Monday, May 20, 2019

A Big, Fat, Titanium Thank You

GT (L) and Sam Auen with the Ti Mukluk
Okay..... I'm not sure where to start with this, so I'll just go to the beginning of this story and hopefully it will all make sense. I'm still processing through what happened and I may never fully get my head around this, but here goes......

Several years ago, when I had my original Ti Muk, Ben Witt and I were gabbing about how "the perfect fat bike set up" would be a titanium frame and a Rohloff based drive train. Well, I already had my bike and a Rohloff is, while awesome, very expensive. That didn't stop Ben from trying though. He got a 2015 Titanium Mukluk frame and had built a rear wheel using a Whiskey carbon rim with a then new 170mm rear spaced Rohloff 14 speed internal geared hub. I remember seeing this in his basement when I stayed with him during the 2016 Fargo Reunion Ride.

Okay, fast forwrad a bit to when Sam Auen bought the partial rolling chassis from Ben and obtained another Whiskey carbon rim, (via from myself - long story), and built the bike up into rideable shape. Sam then added the bike to his fleet and did a few rides here and there on it. Then came the time when my good friend Sam realized he needed to "thin the herd". The Ti Muk was on the short list of candidates for him to shed off the fleet to someone who would use it more than he was.

Sam then posted the idea of selling the bike on social media where I jumped in and commented something to the effect that this was the "perfect fat bike set up" and that someone should own this dream bike. My intentions were to help bring some notice to Sam's trying to sell the bike because I wanted to help a friend. Then I forgot about it because it was a temptation I could ill afford anyway, even though I would have purchased it on the spot had I had the money. I figured some other lucky person would get it, and that would be that.

14 internal hub gears of doom.
Then this is where MG got involved. He texted me that very day asking about some things. One of the things mentioned was what I thought about Sam selling that bike. Did I really think that was a "dream build" for a fat bike? I responded to MG that I felt it was "the perfect fat bike set up" for me. That was that. We moved on to other things, and I went about my life, unsuspecting. MG, on the other hand, had a plan.

He contacted a list of people and got them, somehow or another, to contribute to an effort to make the bike mine. Their motivation for doing so was not, and is not, totally understood by me. MG wrote me and explained it this way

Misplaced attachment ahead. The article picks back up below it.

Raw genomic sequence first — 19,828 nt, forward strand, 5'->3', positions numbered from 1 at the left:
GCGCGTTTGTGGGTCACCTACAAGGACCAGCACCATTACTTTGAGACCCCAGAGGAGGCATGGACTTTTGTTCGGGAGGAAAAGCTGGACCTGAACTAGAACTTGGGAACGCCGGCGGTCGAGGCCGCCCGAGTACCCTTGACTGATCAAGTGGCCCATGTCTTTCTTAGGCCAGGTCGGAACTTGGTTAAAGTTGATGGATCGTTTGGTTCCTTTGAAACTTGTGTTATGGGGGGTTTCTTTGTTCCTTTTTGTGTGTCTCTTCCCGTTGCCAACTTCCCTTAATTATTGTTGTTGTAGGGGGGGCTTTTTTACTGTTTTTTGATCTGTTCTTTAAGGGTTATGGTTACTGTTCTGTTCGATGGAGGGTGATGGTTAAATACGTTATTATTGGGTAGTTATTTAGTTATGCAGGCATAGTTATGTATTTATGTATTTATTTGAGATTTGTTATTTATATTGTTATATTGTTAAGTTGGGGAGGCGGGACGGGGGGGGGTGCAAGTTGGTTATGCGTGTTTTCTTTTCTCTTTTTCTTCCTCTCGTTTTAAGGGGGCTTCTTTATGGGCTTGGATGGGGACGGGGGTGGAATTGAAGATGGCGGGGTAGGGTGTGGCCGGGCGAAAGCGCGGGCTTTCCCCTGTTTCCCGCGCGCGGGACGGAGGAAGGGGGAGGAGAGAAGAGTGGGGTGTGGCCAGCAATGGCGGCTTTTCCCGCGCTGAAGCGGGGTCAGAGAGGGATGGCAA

" It's funny how your influence stretches much farther than you might think. All of the people who donated have been touched by you and/or your work in one way or another....."

I still find this hard to believe.......

Anyway, it happened. I have the bike and a big list of people I need to thank, so this post is a public thank you to those folks. MG has said that these folks are okay with my publishing their names on the blog, (If you do have issue with that, let me know and I'll strike your name from the list, but I felt you all deserved recognition for this uncommon gesture). So this, in no particular order, are the folks who made it possible for me to get this awesome Ti Mukluk Saturday.

  • Bobby & Crystal Wintle
  • The Gibson family – Christy, Russ and Sofia
  • Joe Billsbach
  • Jason Boucher
  • Bruce Currin
  • Steve Fuller
  • Corey Godfrey
  • Ben Shockey
  • John Wilmeth 
  • Venny Alub
  • Rob Evans
  • Ed and Janelle Gerlach
  • Gary Little
  • Kristi and Tim Mohn
  • Errin Vasquez
  • Walter Zitz
  • Timothy Stephen
  • Todd Masters
  • Jim Phillips
  • Joe Reed
  • Joe Pahr
  • Warren Weibe
  • Ben Welnak
  • Matt Gersib
  • Sam Auen

And here it is. Thanks doesn't say enough, but THANK YOU!
 So, this past weekend my family and I visited my good brother Sam, collected the bike, and brought it home finally. This arrangement by my other good brother, MG is mind blowing. Wow...... Anyway, still wrapping my brain around what happened.

So, I cannot express my feelings. I just don't have the words to show my gratitude here. So, I'll talk about the bike, since it is unusual and I''m sure some of you are curious.

The fork is from an Advocate Watchman fat bike. It was the only 150mm spaced fork Sam could get his hands on at the time he built the bike up. He wanted that spacing for the SON dynamo hub he had someone lace the Whiskey carbon rim to.The handle bar is a Jones Carbon H-Bar with the ESI made Jones grips and the requisite Rohloff shifter. The seat post is another Salsa Regulator, which I love. The saddle is a Salsa branded WTB Silverado, (I think it is a Silverado), and that may go if it is too narrow. (Looks like it) The rims are the aforementioned Whiskey carbon ones in a 70mm width. The tires are the 45NRTH Dunder/Flowbeist models. I'll probably just run those till they are done. Brakes are simple Avid BB-5's with Avid levers.

The crank is a Race Face Turbine with a Race Face ring. Obviously, pretty basic outboard drive train stuff because the business end is all inside the 14 speed Rohloff hub.

The Rohloff is the 170mm OD model which came out a few years ago. Basically the internal gear hub is pretty bomb proof. As long as I keep changing the oil when it needs it and keep up on the maintenance of the external cog/chain/chain ring, the drive train shouldn't ever let me down either. That was why I was dreaming one day of owning a Rohloff. That and there are no "dangly bits"to get whacked off during explorations and in nasty conditions.